Paracetamol asthma fears in kids ‘unfounded’: study


By Anna Sayburn

12 Dec 2017

Fears paracetamol increases asthma risk in children are unfounded and based on reverse causality or confounding, according to a new systematic review and meta-analysis presented at the BTS winter meeting last week.

Paracetamol is the most widely prescribed drug for young children worldwide, with indications including acute febrile illness and post-operative analgesia. However, some drug labels suggest it should be avoided in young children because if concerns it may be associated with asthma symptoms.

Dr John Kenth, anaesthetist and academic clinical fellow at the Royal Manchester Children’s Hospital, UK, carried out the review because he said previous research was unclear whether paracetamol caused asthma, caused exacerbations, or was a confounder.

He included nine studies in his review; seven prospective cohort studies and two RCTs. A Forest Plot of the results demonstrated very high heterogeneity (I2 of 99%), which was “too high for an overall effect size”.

According to Dr Kenth most of the studies were at significant risk of bias, and there was  evidence of publication bias in the cohort studies.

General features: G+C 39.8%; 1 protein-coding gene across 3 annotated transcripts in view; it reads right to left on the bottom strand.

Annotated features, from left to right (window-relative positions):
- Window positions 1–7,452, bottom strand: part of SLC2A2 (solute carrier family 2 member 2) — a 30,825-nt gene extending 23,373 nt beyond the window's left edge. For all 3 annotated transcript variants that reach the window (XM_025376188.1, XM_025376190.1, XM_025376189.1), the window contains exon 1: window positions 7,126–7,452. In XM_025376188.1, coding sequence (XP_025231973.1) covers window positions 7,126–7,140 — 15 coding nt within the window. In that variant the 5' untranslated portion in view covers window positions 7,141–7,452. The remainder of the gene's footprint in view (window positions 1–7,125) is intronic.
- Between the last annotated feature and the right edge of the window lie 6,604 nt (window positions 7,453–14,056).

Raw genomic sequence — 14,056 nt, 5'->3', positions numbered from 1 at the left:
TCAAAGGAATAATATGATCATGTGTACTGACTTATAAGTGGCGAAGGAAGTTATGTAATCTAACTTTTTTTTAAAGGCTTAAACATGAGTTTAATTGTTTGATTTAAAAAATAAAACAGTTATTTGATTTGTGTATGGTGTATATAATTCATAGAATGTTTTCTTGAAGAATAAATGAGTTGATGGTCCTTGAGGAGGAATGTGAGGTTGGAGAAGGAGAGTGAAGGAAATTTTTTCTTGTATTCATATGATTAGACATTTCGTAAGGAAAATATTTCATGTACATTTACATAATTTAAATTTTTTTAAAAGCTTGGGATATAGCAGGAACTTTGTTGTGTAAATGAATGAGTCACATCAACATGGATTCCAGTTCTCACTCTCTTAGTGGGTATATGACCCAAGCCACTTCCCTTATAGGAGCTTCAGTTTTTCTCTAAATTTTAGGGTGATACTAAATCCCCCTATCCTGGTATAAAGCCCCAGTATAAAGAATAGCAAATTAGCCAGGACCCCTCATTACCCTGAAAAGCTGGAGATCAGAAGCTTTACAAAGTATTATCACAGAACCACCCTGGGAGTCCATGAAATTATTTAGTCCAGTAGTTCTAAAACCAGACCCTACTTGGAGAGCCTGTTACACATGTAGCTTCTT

He said one “well-conducted, rigourous, double-blinded RCT” published in the New England Journal of Medicine found no evidence that paracetamol was linked to asthma symptoms.

“Previous studies had shown correlation, but we don’t believe this is causation,” he said. “We recommend that paracetamol remains safe, but certain groups may be at increased risk.”

These groups might include highly stressed neonates, he said.

Dr Kenth says he plans to carry out a fuller analysis of the data at a later stage. Challenged about whether this was necessary, he said: “I found [paracetamol] was quite safe. We’ve pretty much found my answer. I want to be sure I’ve covered all the angles.”

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